Competitive Strength of Nations: Doing Business in a Global Market
This paper is designed to study strength and capability of nations to do business under a competitive system devised and monitored by the World Trade Organization. The main objective in this attempt is to review and evaluate the impact of WTO’s policies on the economic welfare of the developing countries and to see how far the producers on the one side and consumers on the other side have benefitted in general. The study while reviewing historical experiences of countries under laissez-faire policies, examined the effectiveness of the negotiations carried out by the WTO for enhancing international trade. The study found that under the infant industry argument, many of the WTO member countries are still protecting their businesses and violating the laid down principles of free trade. Since the WTO is to promote international trade and watch the interest of the producers, the consumers seem to have been left unattended. As a result of which the corporate sector continues to maintain its hold in protecting their monopolies in various forms. The study strongly recommends consumer protection rather than producer protection as the fundamental goal for the WTO to keep in view in its policy prescriptions.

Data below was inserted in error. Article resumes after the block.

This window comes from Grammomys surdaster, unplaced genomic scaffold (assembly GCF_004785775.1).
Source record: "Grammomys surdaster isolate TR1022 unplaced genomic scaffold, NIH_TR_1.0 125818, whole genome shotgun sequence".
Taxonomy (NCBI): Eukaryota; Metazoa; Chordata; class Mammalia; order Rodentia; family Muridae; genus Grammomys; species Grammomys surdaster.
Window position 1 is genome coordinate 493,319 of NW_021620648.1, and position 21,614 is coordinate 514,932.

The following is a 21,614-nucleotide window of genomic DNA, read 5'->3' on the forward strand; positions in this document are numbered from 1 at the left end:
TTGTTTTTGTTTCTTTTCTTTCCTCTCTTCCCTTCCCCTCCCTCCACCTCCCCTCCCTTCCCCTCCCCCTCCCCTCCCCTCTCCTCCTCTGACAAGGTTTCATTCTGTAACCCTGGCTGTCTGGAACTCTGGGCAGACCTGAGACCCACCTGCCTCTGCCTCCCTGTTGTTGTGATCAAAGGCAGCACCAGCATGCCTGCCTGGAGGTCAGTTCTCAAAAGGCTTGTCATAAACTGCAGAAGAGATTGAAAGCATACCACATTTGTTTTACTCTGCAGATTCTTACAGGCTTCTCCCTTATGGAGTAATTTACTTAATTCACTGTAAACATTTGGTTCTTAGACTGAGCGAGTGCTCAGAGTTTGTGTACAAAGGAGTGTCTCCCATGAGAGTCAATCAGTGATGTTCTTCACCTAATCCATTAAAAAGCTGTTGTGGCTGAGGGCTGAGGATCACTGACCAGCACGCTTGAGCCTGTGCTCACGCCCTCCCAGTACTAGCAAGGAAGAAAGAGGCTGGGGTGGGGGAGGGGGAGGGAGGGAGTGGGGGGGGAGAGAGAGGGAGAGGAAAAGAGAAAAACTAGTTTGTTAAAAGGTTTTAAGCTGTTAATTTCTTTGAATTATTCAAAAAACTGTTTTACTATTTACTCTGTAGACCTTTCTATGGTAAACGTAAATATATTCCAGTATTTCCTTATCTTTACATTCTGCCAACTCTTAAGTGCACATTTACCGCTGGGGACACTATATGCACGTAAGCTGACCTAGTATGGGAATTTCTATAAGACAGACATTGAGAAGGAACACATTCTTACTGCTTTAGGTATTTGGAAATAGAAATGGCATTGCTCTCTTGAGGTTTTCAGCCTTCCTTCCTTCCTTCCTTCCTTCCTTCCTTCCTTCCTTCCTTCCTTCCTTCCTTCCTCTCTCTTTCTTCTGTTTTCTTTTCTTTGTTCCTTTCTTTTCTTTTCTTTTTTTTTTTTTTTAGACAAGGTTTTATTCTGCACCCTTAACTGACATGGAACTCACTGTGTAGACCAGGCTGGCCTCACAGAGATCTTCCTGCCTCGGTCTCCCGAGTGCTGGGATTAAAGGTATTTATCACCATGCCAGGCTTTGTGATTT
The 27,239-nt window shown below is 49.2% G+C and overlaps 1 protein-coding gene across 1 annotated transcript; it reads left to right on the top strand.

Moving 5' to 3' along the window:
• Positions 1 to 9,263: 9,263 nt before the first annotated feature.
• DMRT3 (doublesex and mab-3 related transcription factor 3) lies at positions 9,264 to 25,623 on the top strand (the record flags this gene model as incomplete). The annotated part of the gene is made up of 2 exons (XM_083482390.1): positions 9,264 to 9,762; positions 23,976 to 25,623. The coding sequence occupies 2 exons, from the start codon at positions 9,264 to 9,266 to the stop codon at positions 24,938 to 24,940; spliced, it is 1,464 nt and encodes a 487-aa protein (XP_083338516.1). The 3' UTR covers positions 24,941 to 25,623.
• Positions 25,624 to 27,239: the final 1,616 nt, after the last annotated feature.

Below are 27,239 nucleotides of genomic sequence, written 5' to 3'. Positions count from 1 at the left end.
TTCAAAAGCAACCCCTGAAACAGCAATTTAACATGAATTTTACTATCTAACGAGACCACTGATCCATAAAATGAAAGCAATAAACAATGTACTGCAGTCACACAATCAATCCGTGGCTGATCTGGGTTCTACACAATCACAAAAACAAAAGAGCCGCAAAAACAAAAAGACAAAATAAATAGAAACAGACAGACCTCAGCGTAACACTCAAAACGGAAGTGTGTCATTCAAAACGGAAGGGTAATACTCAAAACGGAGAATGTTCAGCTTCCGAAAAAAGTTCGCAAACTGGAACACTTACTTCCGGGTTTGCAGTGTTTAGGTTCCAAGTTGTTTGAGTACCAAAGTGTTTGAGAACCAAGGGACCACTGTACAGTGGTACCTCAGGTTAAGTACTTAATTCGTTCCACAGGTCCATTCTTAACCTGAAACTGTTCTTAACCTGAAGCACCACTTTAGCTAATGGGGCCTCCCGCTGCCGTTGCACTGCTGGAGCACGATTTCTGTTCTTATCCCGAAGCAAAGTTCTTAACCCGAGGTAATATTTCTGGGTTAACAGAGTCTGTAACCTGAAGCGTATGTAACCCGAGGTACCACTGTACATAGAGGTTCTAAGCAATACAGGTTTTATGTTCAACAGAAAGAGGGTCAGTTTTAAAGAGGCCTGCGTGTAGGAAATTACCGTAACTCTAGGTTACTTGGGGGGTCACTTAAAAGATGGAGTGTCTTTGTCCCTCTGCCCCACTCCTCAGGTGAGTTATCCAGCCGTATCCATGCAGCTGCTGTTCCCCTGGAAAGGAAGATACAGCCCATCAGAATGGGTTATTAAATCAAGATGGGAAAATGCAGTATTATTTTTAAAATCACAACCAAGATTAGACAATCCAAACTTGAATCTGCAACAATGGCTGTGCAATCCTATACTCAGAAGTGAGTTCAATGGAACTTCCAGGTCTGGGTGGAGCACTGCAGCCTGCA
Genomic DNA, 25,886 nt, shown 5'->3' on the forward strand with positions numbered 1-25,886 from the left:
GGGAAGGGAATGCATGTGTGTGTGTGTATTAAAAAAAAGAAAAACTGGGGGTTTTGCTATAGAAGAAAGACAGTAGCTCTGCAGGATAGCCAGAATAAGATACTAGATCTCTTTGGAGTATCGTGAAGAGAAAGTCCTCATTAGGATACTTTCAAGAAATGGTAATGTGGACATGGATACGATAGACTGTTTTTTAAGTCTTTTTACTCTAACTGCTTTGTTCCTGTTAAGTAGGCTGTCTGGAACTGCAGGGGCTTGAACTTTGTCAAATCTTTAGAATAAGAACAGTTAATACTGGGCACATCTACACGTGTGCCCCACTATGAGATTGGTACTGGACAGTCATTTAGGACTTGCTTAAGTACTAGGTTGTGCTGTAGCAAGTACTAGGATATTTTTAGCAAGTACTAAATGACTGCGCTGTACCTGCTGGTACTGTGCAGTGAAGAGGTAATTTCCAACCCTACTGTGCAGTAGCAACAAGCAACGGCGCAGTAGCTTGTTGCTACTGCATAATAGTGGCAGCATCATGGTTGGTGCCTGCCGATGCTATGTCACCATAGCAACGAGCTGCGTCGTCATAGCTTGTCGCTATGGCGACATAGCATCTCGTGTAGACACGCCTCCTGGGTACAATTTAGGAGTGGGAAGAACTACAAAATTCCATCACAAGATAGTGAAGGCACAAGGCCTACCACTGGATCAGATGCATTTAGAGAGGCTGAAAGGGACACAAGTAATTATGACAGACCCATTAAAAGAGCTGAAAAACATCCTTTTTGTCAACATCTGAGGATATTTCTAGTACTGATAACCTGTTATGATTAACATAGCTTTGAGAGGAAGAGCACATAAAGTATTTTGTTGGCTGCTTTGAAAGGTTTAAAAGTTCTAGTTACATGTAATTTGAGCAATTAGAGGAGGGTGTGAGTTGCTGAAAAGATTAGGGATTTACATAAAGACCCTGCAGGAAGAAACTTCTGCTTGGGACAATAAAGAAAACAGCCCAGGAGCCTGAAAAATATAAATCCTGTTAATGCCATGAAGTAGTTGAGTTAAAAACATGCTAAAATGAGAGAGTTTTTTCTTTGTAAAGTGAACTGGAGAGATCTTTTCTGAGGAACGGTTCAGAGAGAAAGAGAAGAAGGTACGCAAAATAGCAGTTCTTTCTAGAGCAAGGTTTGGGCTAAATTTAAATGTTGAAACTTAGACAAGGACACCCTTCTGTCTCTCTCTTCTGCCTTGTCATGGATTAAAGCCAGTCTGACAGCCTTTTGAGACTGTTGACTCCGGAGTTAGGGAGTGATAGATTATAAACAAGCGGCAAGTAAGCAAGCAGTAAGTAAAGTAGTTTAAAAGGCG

References listed on IDEAS
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- Baldwin, Robert E, 1969. "The Case against Infant-Industry Tariff Protection," Journal of Political Economy, University of Chicago Press, vol. 77(3), pages 295-305, May/June.
- Samuel Hollander, 1977. "Ricardo and the Corn Laws: A Revision," History of Political Economy, Duke University Press, vol. 9(1), pages 1-47, Spring.
- Krueger, Anne O & Tuncer, Baran, 1982. "An Empirical Test of the Infant Industry Argument," American Economic Review, American Economic Association, vol. 72(5), pages 1142-52, December.
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